Simple Examination Tasks Instead of Complicated Tests!

History teachers should consider how they want to assess the learning success of students right at the beginning of their planning work.

The post Simple Examination Tasks Instead of Complicated Tests! appeared first on Public History Weekly.

Quelle: https://public-history-weekly.degruyter.com/8-2020-7/simple-examinations/

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What Influences Public History the Most

It is the history-related beliefs of teachers that make the difference. The communication of history in public as well is less influenced by scientific findings than by the beliefs of the people involved.

The post What Influences Public History the Most appeared first on Public History Weekly.

Quelle: https://public-history-weekly.degruyter.com/7-2019-19/historical-beliefs/

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Gamification as a Miracle Cure for Public History?

Gamification is on everyone’s lips and it's industry is booming. It is changing the teaching of history in schools and in public. Are there any limits to gamification when teaching history?

The post Gamification as a Miracle Cure for Public History? appeared first on Public History Weekly.

Quelle: https://public-history-weekly.degruyter.com/6-2017-37/gamification-cure-public-history/

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Stamps Influence and Mirror Public History

History is everywhere – but it is not always easy to perceive it. A sharpened view is needed as the example of the "stamp" illustrates. Stamps are in fact an ideal window into history.

The post Stamps Influence and Mirror Public History appeared first on Public History Weekly.

Quelle: https://public-history-weekly.degruyter.com/6-2018-12/stamps-public-history/

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National Day at School?

Are national days good examples of the wide-ranging influence of public history when it comes to building historical beliefs among the majority of the population?

The post National Day at School? appeared first on Public History Weekly.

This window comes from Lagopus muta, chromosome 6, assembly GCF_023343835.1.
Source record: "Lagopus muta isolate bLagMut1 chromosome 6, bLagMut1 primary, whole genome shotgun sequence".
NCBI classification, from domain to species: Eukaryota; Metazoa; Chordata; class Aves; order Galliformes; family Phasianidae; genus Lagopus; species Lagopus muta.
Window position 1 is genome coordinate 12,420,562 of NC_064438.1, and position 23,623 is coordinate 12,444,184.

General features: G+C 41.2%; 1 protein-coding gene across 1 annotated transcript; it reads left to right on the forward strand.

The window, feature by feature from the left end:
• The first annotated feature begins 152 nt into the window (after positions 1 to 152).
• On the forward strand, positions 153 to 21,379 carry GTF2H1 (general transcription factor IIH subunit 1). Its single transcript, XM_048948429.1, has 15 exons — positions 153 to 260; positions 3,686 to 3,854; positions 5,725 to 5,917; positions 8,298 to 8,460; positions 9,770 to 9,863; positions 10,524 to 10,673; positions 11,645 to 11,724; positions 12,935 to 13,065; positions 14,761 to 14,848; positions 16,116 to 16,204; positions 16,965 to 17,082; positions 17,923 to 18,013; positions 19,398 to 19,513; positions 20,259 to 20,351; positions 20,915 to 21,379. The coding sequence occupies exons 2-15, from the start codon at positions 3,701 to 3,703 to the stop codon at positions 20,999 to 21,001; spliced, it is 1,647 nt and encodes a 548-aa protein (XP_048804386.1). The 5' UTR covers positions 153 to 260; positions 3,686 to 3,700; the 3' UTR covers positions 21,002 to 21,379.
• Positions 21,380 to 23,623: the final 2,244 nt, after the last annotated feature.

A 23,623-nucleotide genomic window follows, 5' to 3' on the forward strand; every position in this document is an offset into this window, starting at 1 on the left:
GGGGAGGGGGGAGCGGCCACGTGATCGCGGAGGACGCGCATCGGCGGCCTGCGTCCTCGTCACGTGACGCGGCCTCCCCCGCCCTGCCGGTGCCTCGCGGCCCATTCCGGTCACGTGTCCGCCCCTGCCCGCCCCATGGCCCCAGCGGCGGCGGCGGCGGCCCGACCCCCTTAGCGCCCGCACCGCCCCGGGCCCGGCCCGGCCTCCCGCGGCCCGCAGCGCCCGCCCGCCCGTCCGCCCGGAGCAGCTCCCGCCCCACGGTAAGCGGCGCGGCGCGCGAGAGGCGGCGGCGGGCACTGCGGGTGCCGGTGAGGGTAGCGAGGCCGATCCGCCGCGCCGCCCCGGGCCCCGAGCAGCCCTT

Quelle: https://public-history-weekly.degruyter.com/5-2017-28/national-day-at-school/

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How Should History of One’s Own Country Be Taught?

We can observe great differences in how teachers deal with the history of their own country ("Heimatkunde") in the classroom. Some of them impart the national master narrative. Others present counter-narratives.

The post How Should History of One’s Own Country Be Taught? appeared first on Public History Weekly.

Quelle: https://public-history-weekly.degruyter.com/5-2017-13/how-should-history-of-ones-own-country-be-taught/

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A Museum for Every School!

English

Whoever visits schools in Asia, soon knows the traditional procedure: First of all, there is the welcome reception at the large office of the director, and before attending any lessons in the classroom, a visit of the school museum takes place. There, students first explain the history of the school and then its present profile. Why do we have so little historical awareness in German-speaking countries when it comes to school matters?

 

 

School history and school museum as a great opportunity

It is beyond comprehension that schools in this country rarely take advantage of this great opportunity. Especially today, when schools are required to have their own profiles, history offers the opportunity to support the building of school identity: Where exactly did teaching take place at the school site 60 years ago and 30 years ago? What subjects appeared in the school timetable, and what did the textbooks look like?

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Quelle: http://public-history-weekly.oldenbourg-verlag.de/4-2016-8/a-museum-for-every-school/

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Social Identity Through Public History

English

Public History promotes social identity. It is, simultaneously, an opportunity, a danger and a challenge. In particular, actors in Public History are required to take into consideration the need for identification as well as the necessity for reflected dissociation.

 

 

Anniversaries of national self-assertion

2015 is an anniversary year in Switzerland: In 1315, the Battle of Morgarten occurred. A force from Schwyz defeated the army of Habsburg knights under the command of Duke Leopold on the shores of Lake Ägeri. In 1415, the Swiss Confederates conquered the region of Aargau that was, at the time, still under Habsburg rule.

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Quelle: http://public-history-weekly.oldenbourg-verlag.de/3-2015-25/social-identity-through-public-history/

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